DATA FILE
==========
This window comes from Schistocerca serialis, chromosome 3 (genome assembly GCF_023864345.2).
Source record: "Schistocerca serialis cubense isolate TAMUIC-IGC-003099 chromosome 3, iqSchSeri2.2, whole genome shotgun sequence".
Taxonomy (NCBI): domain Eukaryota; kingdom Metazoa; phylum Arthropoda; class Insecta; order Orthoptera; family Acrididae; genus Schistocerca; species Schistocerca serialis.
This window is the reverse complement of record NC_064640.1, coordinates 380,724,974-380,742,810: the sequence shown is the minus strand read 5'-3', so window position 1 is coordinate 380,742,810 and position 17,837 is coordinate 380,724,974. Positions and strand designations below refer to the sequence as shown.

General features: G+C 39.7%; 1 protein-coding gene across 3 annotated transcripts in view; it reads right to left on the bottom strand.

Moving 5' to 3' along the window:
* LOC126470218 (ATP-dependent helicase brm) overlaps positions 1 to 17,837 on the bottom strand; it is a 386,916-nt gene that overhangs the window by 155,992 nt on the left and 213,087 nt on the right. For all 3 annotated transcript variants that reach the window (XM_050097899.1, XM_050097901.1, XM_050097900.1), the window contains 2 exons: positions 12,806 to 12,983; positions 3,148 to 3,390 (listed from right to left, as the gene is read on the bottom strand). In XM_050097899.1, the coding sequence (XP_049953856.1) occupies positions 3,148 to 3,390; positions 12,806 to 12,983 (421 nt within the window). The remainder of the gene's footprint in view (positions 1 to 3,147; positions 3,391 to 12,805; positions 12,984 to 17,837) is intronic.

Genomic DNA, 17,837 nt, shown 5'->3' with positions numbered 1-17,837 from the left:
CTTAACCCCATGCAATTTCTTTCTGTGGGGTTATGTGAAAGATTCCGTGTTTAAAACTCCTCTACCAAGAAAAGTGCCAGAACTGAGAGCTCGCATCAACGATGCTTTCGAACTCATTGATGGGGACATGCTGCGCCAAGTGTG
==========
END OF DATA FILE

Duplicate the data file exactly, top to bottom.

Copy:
This window comes from Schistocerca serialis, chromosome 3 (genome assembly GCF_023864345.2).
Source record: "Schistocerca serialis cubense isolate TAMUIC-IGC-003099 chromosome 3, iqSchSeri2.2, whole genome shotgun sequence".
Taxonomy (NCBI): domain Eukaryota; kingdom Metazoa; phylum Arthropoda; class Insecta; order Orthoptera; family Acrididae; genus Schistocerca; species Schistocerca serialis.
This window is the reverse complement of record NC_064640.1, coordinates 380,724,974-380,742,810: the sequence shown is the minus strand read 5'-3', so window position 1 is coordinate 380,742,810 and position 17,837 is coordinate 380,724,974. Positions and strand designations below refer to the sequence as shown.

General features: G+C 39.7%; 1 protein-coding gene across 3 annotated transcripts in view; it reads right to left on the bottom strand.

Moving 5' to 3' along the window:
* LOC126470218 (ATP-dependent helicase brm) overlaps positions 1 to 17,837 on the bottom strand; it is a 386,916-nt gene that overhangs the window by 155,992 nt on the left and 213,087 nt on the right. For all 3 annotated transcript variants that reach the window (XM_050097899.1, XM_050097901.1, XM_050097900.1), the window contains 2 exons: positions 12,806 to 12,983; positions 3,148 to 3,390 (listed from right to left, as the gene is read on the bottom strand). In XM_050097899.1, the coding sequence (XP_049953856.1) occupies positions 3,148 to 3,390; positions 12,806 to 12,983 (421 nt within the window). The remainder of the gene's footprint in view (positions 1 to 3,147; positions 3,391 to 12,805; positions 12,984 to 17,837) is intronic.

Genomic DNA, 17,837 nt, shown 5'->3' with positions numbered 1-17,837 from the left:
CTTAACCCCATGCAATTTCTTTCTGTGGGGTTATGTGAAAGATTCCGTGTTTAAAACTCCTCTACCAAGAAAAGTGCCAGAACTGAGAGCTCGCATCAACGATGCTTTCGAACTCATTGATGGGGACATGCTGCGCCAAGTGTG